Sunday, Feb. 5, 1956: ‘Russia too good,’ Mariucci says

Posted on January 26th, 2006 – 12:47 AM
By Ben Welter
John Mariucci in 1956: Newspaper artists of the era used white watercolor paint to mask out parts of an image.

One more hockey story, in the spirit of the 2006 Winter Olympics, before we let that sport rest for a while:

Eleven Minnesotans, including Gophers legend John Mayasich, anchored the U.S. hockey team that won silver at the 1956 Winter Games in Cortina d’Ampezzo, Italy. Coach John Mariucci, on leave from the Gophers, spoke to the Tribune’s Dick Gordon by phone after the Americans beat the Czechs 9-4 in the final game. This sidebar appeared on the front of the Tribune’s Sunday “Peach” sports section next to stories on the U.S. victory and the Soviets’ 2-0 win over Canada.

The Tribune devoted a lot of space to the Olympics that year — but didn’t send a single reporter or photographer to Cortina, Italy, to cover the games. Instead, the paper used AP, UPI and the occasional staff-written story based on a phone interview.

Mariucci by Phone: ‘We Rose to Heights; Russia Too Good’

By DICK GORDON
Sunday Tribune Staff Writer
Copyright 1956 Minneapolis
Star and Tribune Company

The voice on the other end of the transatlantic phone, thousands of miles away in the Olympic headquarters at Cortina, Italy, was that of Minnesota’s own John Mariucci, when he said Saturday night:

“Ordinarily you never figure on going for anything but first place, but in this case, over-all, I’ll take second. Russia was out of this world. And Canada, the Swedes and the Czechs were great, too.”

Then the United States Olympic hockey coach from Eveleth, Minn., condescended to talk long distance to the Sunday Tribune in English even though he insisted “Italian is my native tongue. I’ve been speaking it a lot more than English since I got here.”

Elaborating on the Russian hockey team which completed its sweep of all Olympic opponents yesterday with a 2-0 victory over Canada, Mariucci said: “We rose to the heights against them, played even better than we did in beating Canada. Our game (won by Russia 4-0) could have gone either way, but they are still far superior.

“If we played all week, they’d win six out of seven. They skate faster. Gosh, how they fly! And they pass like machines. They’re never out of position, seldom make a mistake.

“Canada body-checked them tough today but it still didn’t make any difference.”

How would Russia fare against one of the top American collegiate teams packed with Canadians like the Michigan powerhouse of recent years?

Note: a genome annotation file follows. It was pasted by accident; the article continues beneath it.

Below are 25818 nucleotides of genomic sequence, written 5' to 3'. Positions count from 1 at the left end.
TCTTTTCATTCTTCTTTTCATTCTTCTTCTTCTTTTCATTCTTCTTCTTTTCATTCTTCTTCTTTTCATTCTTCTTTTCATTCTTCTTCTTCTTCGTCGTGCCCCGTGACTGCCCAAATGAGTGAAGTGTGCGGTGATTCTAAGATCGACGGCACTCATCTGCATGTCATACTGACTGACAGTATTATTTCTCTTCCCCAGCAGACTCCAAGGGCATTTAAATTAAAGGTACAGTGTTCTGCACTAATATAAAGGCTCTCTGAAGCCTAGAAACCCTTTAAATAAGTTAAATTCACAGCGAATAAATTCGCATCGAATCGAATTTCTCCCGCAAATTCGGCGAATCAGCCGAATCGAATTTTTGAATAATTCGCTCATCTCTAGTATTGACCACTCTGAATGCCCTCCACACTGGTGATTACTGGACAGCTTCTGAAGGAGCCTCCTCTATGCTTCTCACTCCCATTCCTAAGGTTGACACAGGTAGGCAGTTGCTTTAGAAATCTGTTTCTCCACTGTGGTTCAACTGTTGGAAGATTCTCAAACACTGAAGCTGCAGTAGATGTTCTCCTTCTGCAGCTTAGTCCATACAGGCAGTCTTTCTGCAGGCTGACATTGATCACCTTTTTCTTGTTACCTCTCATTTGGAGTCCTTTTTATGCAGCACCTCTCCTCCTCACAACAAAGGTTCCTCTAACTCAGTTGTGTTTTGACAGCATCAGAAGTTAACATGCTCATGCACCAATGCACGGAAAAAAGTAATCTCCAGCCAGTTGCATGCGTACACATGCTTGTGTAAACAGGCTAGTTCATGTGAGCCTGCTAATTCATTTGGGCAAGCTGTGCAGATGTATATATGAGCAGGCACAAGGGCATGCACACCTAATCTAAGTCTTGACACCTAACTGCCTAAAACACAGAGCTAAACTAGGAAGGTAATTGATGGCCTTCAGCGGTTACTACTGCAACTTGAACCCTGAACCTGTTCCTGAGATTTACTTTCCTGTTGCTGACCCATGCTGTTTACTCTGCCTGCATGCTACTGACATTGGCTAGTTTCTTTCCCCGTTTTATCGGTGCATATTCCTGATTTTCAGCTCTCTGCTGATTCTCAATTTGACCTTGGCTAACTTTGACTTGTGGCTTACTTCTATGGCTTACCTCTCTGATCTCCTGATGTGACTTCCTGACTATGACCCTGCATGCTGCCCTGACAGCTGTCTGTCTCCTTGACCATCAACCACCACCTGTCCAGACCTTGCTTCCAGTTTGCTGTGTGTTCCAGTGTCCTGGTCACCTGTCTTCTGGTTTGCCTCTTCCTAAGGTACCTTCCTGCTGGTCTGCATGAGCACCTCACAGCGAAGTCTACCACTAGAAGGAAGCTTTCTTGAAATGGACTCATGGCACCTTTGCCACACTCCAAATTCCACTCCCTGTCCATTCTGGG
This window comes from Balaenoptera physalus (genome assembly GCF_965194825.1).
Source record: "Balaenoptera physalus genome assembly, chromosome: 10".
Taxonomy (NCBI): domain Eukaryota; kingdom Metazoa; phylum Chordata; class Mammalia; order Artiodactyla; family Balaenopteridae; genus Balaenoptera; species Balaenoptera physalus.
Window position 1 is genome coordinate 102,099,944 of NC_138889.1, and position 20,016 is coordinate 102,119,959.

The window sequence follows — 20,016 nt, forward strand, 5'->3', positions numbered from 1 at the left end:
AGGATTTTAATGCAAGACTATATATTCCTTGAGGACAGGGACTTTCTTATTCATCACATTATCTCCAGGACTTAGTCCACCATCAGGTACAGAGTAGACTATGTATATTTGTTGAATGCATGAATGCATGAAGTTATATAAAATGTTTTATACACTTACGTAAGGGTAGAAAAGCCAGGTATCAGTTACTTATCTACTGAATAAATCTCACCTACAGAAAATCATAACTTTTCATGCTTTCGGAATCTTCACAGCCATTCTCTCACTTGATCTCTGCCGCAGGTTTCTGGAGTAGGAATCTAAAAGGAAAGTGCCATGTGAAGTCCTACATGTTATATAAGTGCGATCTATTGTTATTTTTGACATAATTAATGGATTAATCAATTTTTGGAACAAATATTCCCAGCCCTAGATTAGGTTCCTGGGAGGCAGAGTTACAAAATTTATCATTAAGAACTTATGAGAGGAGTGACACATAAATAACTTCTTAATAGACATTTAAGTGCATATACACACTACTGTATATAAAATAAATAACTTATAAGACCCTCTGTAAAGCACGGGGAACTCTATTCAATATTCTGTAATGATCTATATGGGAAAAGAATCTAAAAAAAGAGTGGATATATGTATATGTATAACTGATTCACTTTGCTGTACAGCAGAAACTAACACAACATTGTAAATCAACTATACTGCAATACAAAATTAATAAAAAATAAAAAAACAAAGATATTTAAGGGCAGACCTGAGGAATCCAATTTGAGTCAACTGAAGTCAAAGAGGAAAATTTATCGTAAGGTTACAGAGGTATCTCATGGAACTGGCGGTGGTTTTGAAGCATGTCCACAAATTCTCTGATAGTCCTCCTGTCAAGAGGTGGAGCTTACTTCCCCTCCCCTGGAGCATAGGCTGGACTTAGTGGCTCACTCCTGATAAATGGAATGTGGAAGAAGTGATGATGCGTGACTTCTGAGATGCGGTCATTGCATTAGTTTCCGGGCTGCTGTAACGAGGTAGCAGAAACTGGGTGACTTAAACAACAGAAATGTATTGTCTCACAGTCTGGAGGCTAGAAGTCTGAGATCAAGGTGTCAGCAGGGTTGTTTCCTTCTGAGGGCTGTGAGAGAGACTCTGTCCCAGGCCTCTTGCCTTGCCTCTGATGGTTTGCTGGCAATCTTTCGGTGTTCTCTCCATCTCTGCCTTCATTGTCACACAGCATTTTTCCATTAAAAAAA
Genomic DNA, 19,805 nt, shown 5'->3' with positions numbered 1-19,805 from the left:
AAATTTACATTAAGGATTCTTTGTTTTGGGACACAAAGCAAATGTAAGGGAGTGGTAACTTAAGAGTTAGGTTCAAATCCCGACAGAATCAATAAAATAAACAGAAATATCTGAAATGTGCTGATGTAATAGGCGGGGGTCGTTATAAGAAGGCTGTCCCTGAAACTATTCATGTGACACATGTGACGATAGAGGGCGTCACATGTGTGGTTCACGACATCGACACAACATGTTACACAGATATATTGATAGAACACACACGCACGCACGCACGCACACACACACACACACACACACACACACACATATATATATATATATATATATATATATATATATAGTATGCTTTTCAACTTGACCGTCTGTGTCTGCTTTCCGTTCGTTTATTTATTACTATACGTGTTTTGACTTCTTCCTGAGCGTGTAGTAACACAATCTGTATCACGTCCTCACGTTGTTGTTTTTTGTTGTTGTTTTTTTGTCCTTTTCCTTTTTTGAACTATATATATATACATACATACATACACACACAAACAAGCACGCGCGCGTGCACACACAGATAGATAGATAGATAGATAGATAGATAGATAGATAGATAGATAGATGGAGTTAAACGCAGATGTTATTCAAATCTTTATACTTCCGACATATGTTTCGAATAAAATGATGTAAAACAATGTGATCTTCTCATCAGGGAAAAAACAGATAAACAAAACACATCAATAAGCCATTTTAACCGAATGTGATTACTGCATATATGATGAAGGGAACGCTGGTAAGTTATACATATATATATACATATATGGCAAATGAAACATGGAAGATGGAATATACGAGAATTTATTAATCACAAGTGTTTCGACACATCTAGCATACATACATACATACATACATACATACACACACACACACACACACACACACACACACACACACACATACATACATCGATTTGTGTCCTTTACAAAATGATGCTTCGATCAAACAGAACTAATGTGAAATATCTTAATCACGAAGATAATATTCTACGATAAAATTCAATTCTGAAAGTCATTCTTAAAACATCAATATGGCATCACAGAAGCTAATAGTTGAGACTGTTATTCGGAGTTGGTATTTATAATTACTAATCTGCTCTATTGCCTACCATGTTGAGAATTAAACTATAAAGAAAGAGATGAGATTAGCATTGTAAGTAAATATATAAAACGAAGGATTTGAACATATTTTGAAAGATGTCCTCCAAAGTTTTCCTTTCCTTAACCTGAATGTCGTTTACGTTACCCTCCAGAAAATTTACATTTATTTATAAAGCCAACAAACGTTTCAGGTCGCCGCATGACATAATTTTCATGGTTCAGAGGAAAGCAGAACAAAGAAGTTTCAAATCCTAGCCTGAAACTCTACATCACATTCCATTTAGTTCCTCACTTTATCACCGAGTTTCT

“Could you hear me laugh,” said Maroosh. “It wouldn’t be a game. Russia would kick the heck out of them. They’d do the same to any amateur team I’ve seen. After all, I still think this American team of ours is pretty good, and look what they did to us.

John Mayasich of Eveleth, Minn., scored a hat trick in the Americans’ 4-1 upset victory over Canada in the championship round.

“We were in top condition, the boys had tended to business perfectly, but they must’ve been in even better condition.”

He was asked how Russia could shut out two goal-happy teams like the U.S. and Canada on successive nights. “They just never gave us a chance to get a break,” he said.

Do they back-check? “It’s terrible they do it so well.”

Talking about his own Minnesota-dominated American team, which took runner-up honors in the Olympic tournament with 11 boys from the home state, Maroosh said, “We were lazy until after that loss to Czechoslovakia in the preliminaries. Then we started to go. I’d been bawling them out ever since we got to Europe and we finally got going.

“We played pretty well against the Czechs in our last game today.”

How did John Mayasich emerge from his slump, which had bothered him during the exhibitions on this side of the water?

“He’s a very determined boy, you know,” said the leave-of-absence Gopher coach. “But when it counted, he was as great as he’d ever been before, the best man we had on the forward line. And that Ikola – he was terrific. I may be wrong, but I think they’ll make him the all-world goalie tomorrow.”

Mariucci added that Jack Petroske, the defenseman who was called up in an injury emergency, was “one of the best men we had on the back line and really helped us a lot.”

The irrepressible world traveler sounded almost tired when he said, “It’s two in the morning here now. This has been the worst week of pressure I’ve ever experienced. There never was a letup. Not only were the Russians superior to us, but the Czechs and the Swedes were good enough to beat us as often as we beat them. These Europeans really can skate.”

Mariucci, whose parents and grandparents were born in Italy, will visit an aunt in a town called Prugia today. Then after a series of exhibitions through Europe, he’ll lead his Olympic runner-up back home the last of February.

“Tell Marsh Ryman (Gopher coach) good luck against Denver and the rest of the way,” he concluded.

Some members of the 1956 U.S. hockey team. Front: John Matchefts, John Mayasich, Dan McKinnon, Jim Sedin, Wendell Anderson, Gene Campbell. Back: Ed Sampson, Richard Dougherty, Ken Purpur, Willard Ikola, Gordon Christian, Dick Meredith.

Comments are closed.